So now, after countless hours (the game clock is a bit off …I think I spent more than 20+ hours playing) gathering weapons, armor upgrades, energy tanks, chozo artifacts and scans, I realized that I really didn’t care. The reason for this, was the basic lack of a story. By this time, we’ve all seen the ‘-insert random number here- mystical items must be found and returned’ story so many times, we have been programmed not to think to ask if retrieving said items can take the place of an actual storyline and dialogue. I don’t think it can.
In the end, what is really exciting about Metroid Prime, was the point in the story where Samus starts meeting up with enemies who have created new armor based on her suit schematics. A few scan entries appear that detail how the Space Pirates hope to defeat her, what is being done to find and destroy her ship and what new enemy troops are being trained in the hope of taking her down. I find myself thinking, ‘Now why couldn’t the game focus on the basic background story-she is a bounty hunter. It makes more sense that she would find herself exploring looking for the creatures she is hunting, than looking for yet some more ancient/magical artifacts’. Metroid falls flat on it’s face in the story department. I found myself trudging through the game, rather than feeling a need or desire to continue on, in order to get upgrades and the like. It’s a GAME, shouldn’t I get some sort of enjoyment from playing it? I realized that technically, this game is perfect, but actually, it is a very good attempt, with much room for improvement.
The story is nonexistent, and if made more detailed, one wouldn’t play just to get that item to get to yet another boss battle and another item. This is a three-dimensional world, and we have a heroine that doesn’t even SPEAK over the course of the game. Despite having tons of cool accessories, we just don’t CARE about Samus. Perhaps this is a weakness we overlook in all the flagship titles, but somehow Zelda 64 and Mario 64 seemed more effective at making me want to step into the character’s world and root for them. When Samus drops into a lava pit and burns alive, I am mad that I have just wasted twenty minutes of my life trying to get the missile upgrade rather than upset that I’ve maneuvered the main character into certain death. The generic story presented in the game is rather bland, and undetailed.
The gameplay doesn’t make up for the story, either. The controls are arranged wonderfully, and I could switch between visors, guns and morphball mode in a moment. However, I would often fall off platforms because unable to see the jumping angle. I have to reiterate a point other reviewers bring up, First Person shooters don’t work so well with platform jumping. Nevertheless, many of the jumps are manageable, if forethought is taken into planning for them, and falling many stories down after mis timing your jump does not kill our hero. It is my opinion that this game could have done better in a Third Person mode similar to Zelda 64, with an option to switch the First Person if the player so chose. Combat was fast and furious, but dodging enemies in first person is a lot harder to manage than the dashing interface would lead you to believe. What ends up happening when you come up against multiple enemies is that you try to strafe with the L button, locking you in a single view as you move from left to right, and then you have to turn again in order to reestablish a good shot on the enemy (all this while you are being pelted with blasts). As a result, you don’t feel particularly slick or cool during shootouts; you get more fun seeing the variety of ways enemies can be killed with the combination of your weapons than the actual process of combat itself.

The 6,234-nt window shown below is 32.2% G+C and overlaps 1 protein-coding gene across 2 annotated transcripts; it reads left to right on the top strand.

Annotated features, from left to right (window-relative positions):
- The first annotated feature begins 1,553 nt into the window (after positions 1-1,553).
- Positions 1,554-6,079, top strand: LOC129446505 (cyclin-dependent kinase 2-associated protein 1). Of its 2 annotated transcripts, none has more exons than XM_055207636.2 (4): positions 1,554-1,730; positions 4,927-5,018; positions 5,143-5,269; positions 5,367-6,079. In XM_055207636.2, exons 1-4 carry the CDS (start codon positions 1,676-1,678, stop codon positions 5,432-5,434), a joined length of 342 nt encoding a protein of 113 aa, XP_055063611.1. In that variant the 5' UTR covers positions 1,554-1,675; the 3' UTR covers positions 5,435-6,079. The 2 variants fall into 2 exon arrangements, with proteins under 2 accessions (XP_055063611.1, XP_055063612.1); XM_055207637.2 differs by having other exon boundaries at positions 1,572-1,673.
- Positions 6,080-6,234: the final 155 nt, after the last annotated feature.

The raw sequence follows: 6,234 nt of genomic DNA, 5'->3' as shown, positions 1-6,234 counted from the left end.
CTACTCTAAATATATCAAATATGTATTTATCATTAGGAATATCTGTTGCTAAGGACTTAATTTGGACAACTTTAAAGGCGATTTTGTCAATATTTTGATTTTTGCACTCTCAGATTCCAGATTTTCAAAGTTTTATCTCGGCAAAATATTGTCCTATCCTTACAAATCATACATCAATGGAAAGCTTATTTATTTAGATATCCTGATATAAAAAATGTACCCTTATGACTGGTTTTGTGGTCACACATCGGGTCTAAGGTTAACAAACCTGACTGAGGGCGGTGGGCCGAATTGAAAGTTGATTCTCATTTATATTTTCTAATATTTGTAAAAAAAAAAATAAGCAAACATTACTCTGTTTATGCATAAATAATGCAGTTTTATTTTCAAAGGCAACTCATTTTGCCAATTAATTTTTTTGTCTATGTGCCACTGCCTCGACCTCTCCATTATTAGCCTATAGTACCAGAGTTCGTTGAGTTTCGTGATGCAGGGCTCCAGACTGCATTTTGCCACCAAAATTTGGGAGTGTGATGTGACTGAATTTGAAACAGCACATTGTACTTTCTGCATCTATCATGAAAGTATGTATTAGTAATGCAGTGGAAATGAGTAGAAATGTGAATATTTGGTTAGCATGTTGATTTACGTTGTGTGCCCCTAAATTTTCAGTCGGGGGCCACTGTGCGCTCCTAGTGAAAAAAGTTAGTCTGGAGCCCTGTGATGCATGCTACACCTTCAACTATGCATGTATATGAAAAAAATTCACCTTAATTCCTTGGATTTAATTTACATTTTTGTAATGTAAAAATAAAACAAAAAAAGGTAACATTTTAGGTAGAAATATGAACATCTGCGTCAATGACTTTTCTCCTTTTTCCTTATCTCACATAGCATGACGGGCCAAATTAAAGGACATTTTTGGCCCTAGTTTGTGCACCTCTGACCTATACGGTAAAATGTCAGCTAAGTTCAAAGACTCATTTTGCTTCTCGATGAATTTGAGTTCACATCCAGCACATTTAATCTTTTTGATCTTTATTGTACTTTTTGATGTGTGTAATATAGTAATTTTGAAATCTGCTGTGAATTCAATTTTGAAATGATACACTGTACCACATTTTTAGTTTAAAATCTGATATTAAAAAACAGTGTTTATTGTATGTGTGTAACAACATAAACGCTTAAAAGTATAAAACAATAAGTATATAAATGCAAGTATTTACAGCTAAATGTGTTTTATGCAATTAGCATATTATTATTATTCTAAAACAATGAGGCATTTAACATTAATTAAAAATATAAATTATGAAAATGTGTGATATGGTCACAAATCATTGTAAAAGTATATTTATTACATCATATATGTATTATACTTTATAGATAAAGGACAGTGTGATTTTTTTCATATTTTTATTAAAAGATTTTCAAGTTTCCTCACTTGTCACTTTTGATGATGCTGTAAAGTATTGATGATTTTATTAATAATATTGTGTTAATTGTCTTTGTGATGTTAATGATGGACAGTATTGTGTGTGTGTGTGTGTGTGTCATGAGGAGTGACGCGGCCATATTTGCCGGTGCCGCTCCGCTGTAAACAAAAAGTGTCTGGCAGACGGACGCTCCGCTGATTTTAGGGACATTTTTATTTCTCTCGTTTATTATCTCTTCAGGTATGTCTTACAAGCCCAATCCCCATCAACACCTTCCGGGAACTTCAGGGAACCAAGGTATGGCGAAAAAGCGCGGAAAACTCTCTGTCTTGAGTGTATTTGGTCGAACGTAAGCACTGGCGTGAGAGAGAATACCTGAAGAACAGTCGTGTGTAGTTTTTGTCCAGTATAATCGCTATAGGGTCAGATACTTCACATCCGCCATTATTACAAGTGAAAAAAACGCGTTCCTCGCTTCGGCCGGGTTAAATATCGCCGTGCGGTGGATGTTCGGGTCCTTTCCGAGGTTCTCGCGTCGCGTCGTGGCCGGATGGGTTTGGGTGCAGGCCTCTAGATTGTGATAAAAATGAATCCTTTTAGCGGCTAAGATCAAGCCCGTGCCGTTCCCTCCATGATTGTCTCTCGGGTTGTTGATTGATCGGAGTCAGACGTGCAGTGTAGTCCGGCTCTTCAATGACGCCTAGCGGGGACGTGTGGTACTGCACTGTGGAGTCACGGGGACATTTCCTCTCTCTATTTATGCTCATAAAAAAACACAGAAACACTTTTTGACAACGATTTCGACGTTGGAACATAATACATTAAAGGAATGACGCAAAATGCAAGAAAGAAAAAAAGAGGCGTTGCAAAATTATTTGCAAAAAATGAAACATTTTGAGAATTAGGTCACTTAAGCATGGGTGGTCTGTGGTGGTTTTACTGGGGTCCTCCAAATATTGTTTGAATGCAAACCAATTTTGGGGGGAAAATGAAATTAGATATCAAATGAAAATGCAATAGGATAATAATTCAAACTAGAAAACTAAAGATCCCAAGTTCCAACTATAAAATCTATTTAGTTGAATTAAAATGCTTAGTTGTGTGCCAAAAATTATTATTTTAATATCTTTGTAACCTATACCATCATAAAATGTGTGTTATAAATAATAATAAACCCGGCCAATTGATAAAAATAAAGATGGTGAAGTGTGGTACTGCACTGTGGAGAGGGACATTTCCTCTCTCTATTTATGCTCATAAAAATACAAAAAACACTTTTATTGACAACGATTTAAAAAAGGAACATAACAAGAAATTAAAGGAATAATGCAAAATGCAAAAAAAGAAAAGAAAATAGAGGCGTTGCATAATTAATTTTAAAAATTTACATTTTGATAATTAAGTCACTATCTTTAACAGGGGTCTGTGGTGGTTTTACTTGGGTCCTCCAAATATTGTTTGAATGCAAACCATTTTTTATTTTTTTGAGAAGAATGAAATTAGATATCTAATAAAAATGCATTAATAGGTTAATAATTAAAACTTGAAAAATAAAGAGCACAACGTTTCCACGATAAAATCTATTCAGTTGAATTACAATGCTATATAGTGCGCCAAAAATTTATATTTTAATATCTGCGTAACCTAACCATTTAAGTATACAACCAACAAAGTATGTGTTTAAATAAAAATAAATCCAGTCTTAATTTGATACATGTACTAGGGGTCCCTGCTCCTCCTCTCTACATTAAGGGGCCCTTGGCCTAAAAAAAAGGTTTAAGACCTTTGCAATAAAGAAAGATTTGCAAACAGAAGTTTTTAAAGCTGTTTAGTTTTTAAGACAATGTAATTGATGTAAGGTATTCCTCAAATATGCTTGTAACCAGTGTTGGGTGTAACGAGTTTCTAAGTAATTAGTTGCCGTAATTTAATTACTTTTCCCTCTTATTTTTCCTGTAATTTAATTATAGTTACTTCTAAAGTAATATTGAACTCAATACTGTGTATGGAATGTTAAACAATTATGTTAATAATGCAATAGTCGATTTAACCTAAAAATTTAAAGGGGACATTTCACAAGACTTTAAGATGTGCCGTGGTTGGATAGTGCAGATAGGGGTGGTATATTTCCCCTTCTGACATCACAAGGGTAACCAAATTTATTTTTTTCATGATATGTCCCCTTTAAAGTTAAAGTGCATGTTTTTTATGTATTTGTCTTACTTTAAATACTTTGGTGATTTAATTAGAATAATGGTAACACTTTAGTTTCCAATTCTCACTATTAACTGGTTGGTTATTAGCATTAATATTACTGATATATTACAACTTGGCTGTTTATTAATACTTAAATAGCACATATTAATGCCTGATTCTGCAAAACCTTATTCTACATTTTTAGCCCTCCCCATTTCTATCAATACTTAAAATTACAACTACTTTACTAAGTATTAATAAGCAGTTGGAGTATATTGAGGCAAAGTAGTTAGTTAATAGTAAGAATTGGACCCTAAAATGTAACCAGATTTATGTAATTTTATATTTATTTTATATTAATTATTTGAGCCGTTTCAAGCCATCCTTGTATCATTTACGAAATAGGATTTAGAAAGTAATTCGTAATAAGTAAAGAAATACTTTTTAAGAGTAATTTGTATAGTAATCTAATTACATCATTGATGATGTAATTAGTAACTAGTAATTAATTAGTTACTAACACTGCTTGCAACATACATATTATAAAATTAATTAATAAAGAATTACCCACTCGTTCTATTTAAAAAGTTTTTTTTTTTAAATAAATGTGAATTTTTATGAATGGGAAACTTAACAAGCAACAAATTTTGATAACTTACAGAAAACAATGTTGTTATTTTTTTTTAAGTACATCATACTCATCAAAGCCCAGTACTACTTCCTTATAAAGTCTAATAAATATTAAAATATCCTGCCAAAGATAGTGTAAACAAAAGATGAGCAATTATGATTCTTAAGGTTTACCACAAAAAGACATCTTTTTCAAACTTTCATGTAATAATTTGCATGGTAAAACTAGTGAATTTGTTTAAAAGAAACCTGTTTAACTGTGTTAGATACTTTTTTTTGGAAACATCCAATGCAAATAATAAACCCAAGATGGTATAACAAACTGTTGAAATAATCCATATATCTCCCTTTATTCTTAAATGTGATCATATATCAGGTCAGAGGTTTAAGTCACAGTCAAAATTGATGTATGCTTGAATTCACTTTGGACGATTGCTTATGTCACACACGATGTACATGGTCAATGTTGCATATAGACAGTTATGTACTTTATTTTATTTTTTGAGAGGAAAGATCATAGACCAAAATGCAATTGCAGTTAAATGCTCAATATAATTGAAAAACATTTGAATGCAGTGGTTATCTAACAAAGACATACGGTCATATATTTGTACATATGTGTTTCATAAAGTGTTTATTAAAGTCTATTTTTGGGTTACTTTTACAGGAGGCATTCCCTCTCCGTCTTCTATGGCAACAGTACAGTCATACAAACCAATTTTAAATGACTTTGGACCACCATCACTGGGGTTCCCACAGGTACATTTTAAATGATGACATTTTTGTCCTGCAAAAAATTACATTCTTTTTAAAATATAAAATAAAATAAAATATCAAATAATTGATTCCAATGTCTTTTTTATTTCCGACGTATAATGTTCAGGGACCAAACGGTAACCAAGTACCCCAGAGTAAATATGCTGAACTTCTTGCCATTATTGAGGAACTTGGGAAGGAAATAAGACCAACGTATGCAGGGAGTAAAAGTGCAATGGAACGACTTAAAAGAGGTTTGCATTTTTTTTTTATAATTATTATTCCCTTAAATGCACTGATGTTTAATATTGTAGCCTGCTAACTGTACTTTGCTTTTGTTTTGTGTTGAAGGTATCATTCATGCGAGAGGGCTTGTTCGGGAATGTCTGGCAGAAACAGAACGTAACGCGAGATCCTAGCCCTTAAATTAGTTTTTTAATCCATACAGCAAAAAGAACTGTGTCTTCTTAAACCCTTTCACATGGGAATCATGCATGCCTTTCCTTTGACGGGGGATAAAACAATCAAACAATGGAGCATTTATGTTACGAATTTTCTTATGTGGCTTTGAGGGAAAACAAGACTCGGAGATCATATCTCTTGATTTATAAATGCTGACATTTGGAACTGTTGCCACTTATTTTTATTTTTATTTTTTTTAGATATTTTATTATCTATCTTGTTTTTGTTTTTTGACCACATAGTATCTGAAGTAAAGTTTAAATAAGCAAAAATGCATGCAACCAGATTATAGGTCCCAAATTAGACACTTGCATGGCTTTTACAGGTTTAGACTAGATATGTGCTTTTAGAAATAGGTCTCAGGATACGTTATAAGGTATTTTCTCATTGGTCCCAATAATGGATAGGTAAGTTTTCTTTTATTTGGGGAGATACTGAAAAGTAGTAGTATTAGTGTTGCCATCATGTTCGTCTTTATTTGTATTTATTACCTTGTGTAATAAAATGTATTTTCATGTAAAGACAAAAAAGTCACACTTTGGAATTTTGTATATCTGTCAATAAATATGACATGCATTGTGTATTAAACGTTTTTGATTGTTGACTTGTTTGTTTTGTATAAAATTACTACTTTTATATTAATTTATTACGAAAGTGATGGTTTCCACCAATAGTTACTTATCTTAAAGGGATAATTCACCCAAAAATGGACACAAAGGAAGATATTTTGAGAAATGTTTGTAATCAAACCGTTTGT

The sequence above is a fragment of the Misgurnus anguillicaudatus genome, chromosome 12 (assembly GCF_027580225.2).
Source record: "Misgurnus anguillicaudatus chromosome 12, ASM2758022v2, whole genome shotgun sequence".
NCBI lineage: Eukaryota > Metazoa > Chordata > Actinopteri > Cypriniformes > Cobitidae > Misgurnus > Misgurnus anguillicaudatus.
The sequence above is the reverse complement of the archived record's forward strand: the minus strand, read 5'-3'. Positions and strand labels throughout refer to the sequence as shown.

The bottom line: the game is challenging, with incredibly designed graphics, good scenarios and an average story but it misses that elusive quality that can be defined only as ‘fun’. When it comes down to it, screwing up the courage to play the game again in either normal or hard mode seems more like a process than in entertainment. I had a lot of fun fighting the bosses, especially mid bosses, like the Chozo Spirits and the Elite Troopers than actually going through most of the game. When I beat the game, I doubt I will bother playing it again, but it was very fun. I recommend buying it if you enjoyed previous incarnations of Metroid, but this game could turn into a big disappointment for players who don’t think backtracking constitutes exploration.
It’s good. Very good. But not good enough to come as close to perfect as some would have you believe.
Reviewer's Score: 8/10 | Originally Posted: 01/22/03, Updated 01/22/03